Daisy Buchanan, wife of Tom Buchanan, was a careless, yet beautiful socialite. She was raised in a wealthy family and had been accustomed to luxury her entire life. She was Nick Carraway's cousin and the woman of Gatsby's affections. Daisy, before the war, had promised to wait for Gatsby to return from the battlefields, but she broke her promise. Being loved and being wealthy were more important to her, so she accepted Tom's hand in marriage.Daisy represented everything Gatsby wished for: aristocracy, wealth, sophistication and perfection. Her voice was described as being "full of money" (p. 115). She hid behind these luxuries to conceal her inner turmoil over her husband's infidelities. She was quite fickle and shallow and according to Nick, retreated into her money when she had been reckless and carless. Incapable of sustained loyalty to Gatsby, Daisy represented the hidden immoral values of the American rich in the 1920s.

Jay Gatsby, born James Gatz, was the archetypical American self-made millionaire. Raised in a poor, midwestern family, Gatsby aspired to one day come into wealth in order to impress his first love, Daisy. After the war, Gatsby lost touch with Daisy and dedicated his life to becoming the kind of wealthy man that he believed Daisy could love. Gatsby acquired his fortune by associating with gangsters in the bootlegging business. Gatsby, once reunited with Daisy, could not convince her to leave her husband, Tom. Gatsby was stuck in the past and could not realize that his dream for a future with Daisy had already passed.Gatsby tries to conceal the way he acquired his fortune and becomes a compulsive liar. His colossal mansion and obstentatious parties are used to conceal his vulnerability. A hopeless romantic, Gatsby truly believed that he and Daisy would be together forever.Fitzgerald portrayed Gatsby as a handsome man, with "one of those rare smiles with a quality of eternal reassurance in it..." (p. 49). He was always dressed spectacularly in custom suits and tailored shirts. Jay Gatsby has remained one of the most celebrated and alluring romantics of modern literature.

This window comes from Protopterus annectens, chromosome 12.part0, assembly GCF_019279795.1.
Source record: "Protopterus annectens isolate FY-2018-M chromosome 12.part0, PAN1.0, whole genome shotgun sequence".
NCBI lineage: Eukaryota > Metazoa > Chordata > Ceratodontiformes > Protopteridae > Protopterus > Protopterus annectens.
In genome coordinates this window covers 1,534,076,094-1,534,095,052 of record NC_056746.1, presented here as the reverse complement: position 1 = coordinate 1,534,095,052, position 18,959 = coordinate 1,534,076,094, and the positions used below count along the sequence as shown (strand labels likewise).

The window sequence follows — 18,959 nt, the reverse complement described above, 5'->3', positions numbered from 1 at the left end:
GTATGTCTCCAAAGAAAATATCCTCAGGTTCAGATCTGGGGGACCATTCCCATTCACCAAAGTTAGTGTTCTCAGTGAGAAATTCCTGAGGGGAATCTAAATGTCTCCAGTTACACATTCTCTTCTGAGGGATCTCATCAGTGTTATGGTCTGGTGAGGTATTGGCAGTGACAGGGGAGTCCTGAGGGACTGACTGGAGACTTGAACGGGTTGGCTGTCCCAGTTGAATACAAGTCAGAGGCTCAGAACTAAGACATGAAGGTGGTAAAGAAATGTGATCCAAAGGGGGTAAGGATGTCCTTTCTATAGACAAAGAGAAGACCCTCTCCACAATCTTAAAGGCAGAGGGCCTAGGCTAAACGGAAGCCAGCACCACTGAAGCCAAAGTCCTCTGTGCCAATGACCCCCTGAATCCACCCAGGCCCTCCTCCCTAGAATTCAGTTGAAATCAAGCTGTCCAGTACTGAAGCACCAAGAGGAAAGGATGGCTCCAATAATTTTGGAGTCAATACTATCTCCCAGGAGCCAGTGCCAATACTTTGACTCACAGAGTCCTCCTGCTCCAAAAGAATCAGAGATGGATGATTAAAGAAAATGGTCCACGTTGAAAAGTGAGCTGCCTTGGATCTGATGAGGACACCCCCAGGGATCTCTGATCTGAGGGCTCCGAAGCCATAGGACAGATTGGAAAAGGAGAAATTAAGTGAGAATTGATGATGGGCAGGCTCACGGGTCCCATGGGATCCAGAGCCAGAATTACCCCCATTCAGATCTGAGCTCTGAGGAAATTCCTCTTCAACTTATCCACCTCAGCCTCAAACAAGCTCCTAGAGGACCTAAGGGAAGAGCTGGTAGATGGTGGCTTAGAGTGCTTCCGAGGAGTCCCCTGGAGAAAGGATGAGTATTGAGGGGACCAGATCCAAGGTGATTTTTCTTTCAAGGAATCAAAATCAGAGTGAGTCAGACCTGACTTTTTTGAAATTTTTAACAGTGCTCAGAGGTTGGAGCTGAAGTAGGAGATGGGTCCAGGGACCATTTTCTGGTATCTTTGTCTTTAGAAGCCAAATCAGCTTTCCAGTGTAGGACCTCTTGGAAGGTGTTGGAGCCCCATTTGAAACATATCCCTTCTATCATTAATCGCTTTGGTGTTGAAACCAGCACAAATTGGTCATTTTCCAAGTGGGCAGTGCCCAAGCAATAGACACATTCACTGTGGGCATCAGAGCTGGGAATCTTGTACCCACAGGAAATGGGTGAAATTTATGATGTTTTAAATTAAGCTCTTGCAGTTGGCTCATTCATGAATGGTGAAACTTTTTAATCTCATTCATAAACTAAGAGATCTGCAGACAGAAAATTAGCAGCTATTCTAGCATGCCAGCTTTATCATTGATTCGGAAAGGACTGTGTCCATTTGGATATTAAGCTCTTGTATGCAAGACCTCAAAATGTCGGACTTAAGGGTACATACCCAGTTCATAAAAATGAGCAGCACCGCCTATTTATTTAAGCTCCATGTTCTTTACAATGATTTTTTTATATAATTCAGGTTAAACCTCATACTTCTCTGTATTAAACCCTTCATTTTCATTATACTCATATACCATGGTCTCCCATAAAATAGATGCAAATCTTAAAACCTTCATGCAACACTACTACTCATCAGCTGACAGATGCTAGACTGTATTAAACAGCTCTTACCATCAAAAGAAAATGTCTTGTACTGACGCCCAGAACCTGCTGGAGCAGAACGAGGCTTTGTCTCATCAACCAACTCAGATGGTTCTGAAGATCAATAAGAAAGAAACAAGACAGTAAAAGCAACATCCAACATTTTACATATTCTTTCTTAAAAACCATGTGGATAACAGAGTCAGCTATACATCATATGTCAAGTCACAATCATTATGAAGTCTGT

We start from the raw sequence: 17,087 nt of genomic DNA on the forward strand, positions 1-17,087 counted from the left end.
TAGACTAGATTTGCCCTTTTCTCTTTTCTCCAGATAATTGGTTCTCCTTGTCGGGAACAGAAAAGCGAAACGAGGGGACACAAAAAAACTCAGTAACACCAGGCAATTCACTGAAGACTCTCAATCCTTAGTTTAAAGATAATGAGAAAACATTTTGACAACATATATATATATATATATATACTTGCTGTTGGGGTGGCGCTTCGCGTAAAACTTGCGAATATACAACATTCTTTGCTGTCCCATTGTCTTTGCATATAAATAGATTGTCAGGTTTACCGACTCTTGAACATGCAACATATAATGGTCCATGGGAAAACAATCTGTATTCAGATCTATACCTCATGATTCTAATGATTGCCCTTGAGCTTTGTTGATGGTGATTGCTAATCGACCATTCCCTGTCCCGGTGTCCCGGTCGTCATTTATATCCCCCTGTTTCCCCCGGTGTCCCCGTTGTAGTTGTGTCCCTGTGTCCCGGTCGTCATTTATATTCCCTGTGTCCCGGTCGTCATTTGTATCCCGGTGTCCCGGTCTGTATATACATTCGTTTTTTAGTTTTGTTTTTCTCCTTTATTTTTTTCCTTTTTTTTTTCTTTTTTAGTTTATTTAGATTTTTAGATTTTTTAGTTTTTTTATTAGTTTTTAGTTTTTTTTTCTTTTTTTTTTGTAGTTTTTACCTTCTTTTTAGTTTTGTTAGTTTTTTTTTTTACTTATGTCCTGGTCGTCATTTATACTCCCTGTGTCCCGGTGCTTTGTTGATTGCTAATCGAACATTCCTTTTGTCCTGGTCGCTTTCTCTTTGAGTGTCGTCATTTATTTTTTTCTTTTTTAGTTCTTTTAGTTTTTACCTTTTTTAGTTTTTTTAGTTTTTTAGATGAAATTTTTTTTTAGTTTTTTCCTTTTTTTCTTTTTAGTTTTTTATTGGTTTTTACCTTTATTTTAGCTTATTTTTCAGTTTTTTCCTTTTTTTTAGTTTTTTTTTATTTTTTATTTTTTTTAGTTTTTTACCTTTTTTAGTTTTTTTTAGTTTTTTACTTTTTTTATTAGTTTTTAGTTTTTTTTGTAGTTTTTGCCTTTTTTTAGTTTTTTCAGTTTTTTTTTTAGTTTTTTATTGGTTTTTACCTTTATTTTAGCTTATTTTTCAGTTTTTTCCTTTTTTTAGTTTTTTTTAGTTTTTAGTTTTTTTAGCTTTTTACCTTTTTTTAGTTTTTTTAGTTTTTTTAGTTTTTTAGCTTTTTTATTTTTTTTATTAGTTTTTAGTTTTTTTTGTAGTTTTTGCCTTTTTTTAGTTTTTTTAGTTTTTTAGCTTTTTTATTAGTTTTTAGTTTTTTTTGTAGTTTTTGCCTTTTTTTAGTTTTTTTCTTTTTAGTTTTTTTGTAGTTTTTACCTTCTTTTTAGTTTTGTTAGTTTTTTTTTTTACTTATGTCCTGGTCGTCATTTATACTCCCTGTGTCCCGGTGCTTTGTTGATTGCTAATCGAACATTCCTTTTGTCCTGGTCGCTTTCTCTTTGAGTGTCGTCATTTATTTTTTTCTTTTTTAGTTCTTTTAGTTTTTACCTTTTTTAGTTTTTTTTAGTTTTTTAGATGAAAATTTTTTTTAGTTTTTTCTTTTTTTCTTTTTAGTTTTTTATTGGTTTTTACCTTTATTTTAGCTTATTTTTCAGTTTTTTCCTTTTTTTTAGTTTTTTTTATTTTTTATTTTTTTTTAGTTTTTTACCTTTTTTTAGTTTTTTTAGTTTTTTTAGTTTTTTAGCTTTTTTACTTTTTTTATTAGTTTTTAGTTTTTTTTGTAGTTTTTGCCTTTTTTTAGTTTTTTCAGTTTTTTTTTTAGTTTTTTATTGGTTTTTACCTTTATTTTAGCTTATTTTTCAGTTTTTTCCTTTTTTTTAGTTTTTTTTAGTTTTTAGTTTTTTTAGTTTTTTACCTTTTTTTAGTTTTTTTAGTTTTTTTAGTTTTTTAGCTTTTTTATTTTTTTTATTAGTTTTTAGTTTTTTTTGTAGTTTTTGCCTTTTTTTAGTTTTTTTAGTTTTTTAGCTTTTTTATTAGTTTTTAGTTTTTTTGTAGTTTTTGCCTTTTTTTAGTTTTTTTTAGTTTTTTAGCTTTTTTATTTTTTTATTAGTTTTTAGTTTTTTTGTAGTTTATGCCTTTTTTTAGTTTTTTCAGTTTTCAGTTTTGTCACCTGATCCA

By F. Scott Fitzgerald

The Great Gatsby

Glog by Danielle G.

"Gatsby believed in the green light, the orgiastic future that year by year recedes before us. It eluded us then, but that's no matter--tomorrow we will run faster, stretch out our arms farther.... And one fine morning-- So we beat on, boats against the current, borne back ceaselessly into the past." (p. 171-172)

"There must have been moments even that afternoon when Daisy tumbled short of his dreams--not through her own fault but because of the colossal vitality of his illusion. It had gone beyond her, beyond everything. He had thrown himself into it with a creative passion..." (p. 92)